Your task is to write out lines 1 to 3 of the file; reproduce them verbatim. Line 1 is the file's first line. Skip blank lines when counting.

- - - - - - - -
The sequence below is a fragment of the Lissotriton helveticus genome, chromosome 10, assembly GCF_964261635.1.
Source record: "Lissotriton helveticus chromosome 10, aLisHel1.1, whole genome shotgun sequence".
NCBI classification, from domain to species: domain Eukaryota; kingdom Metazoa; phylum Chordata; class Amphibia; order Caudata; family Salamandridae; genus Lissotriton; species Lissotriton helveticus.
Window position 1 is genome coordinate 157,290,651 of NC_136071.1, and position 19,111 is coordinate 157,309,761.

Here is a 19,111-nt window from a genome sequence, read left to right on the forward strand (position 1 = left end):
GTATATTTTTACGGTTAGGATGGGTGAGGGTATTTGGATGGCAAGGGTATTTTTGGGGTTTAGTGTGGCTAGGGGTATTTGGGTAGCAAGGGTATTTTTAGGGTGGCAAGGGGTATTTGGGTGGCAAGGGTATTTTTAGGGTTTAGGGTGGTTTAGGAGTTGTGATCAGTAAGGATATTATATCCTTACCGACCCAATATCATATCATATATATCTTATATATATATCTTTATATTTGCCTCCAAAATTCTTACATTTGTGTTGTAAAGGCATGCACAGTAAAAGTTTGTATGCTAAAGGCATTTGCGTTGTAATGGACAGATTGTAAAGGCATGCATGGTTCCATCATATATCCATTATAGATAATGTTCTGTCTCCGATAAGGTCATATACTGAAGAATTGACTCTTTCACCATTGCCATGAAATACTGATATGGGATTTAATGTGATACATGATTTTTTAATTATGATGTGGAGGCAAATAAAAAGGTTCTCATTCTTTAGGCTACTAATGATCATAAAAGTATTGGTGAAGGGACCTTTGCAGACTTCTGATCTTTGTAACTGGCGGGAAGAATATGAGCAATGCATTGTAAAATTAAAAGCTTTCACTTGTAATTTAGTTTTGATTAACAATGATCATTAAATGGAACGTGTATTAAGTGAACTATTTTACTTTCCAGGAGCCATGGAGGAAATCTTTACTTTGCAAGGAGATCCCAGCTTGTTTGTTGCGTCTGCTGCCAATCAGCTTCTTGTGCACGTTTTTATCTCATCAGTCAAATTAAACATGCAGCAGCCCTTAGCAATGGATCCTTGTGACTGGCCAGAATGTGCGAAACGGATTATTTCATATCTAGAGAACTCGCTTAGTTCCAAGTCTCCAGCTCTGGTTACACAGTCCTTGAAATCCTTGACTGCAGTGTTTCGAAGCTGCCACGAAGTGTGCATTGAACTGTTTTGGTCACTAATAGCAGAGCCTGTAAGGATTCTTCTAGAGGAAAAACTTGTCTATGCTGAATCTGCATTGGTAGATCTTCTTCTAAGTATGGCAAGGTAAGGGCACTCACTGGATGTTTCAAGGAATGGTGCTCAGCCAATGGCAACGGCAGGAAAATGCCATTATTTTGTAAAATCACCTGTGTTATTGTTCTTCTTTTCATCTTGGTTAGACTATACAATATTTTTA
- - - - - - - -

The sequence below is a fragment of the Lissotriton helveticus genome, chromosome 10, assembly GCF_964261635.1.
Source record: "Lissotriton helveticus chromosome 10, aLisHel1.1, whole genome shotgun sequence".
NCBI classification, from domain to species: domain Eukaryota; kingdom Metazoa; phylum Chordata; class Amphibia; order Caudata; family Salamandridae; genus Lissotriton; species Lissotriton helveticus.